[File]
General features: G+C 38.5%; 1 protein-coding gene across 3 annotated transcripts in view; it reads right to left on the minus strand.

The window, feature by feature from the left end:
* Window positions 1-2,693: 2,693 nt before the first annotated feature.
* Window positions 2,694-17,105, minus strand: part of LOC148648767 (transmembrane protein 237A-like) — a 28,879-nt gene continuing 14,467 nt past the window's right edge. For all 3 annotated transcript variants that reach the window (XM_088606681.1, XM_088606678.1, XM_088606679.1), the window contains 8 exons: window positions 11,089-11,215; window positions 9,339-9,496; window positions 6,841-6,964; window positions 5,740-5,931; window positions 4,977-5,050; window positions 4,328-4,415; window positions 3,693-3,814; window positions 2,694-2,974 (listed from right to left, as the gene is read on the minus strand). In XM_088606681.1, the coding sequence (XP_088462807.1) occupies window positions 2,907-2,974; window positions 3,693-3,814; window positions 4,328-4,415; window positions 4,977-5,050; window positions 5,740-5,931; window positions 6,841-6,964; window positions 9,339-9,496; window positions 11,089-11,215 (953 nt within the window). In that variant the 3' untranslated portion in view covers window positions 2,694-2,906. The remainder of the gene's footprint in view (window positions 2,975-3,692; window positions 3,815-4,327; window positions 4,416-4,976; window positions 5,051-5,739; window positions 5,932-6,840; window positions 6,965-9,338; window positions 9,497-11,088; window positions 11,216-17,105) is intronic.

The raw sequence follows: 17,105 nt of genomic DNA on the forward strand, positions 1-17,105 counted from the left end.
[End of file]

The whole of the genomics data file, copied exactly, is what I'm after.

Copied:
General features: G+C 38.5%; 1 protein-coding gene across 3 annotated transcripts in view; it reads right to left on the minus strand.

The window, feature by feature from the left end:
* Window positions 1-2,693: 2,693 nt before the first annotated feature.
* Window positions 2,694-17,105, minus strand: part of LOC148648767 (transmembrane protein 237A-like) — a 28,879-nt gene continuing 14,467 nt past the window's right edge. For all 3 annotated transcript variants that reach the window (XM_088606681.1, XM_088606678.1, XM_088606679.1), the window contains 8 exons: window positions 11,089-11,215; window positions 9,339-9,496; window positions 6,841-6,964; window positions 5,740-5,931; window positions 4,977-5,050; window positions 4,328-4,415; window positions 3,693-3,814; window positions 2,694-2,974 (listed from right to left, as the gene is read on the minus strand). In XM_088606681.1, the coding sequence (XP_088462807.1) occupies window positions 2,907-2,974; window positions 3,693-3,814; window positions 4,328-4,415; window positions 4,977-5,050; window positions 5,740-5,931; window positions 6,841-6,964; window positions 9,339-9,496; window positions 11,089-11,215 (953 nt within the window). In that variant the 3' untranslated portion in view covers window positions 2,694-2,906. The remainder of the gene's footprint in view (window positions 2,975-3,692; window positions 3,815-4,327; window positions 4,416-4,976; window positions 5,051-5,739; window positions 5,932-6,840; window positions 6,965-9,338; window positions 9,497-11,088; window positions 11,216-17,105) is intronic.

The raw sequence follows: 17,105 nt of genomic DNA on the forward strand, positions 1-17,105 counted from the left end.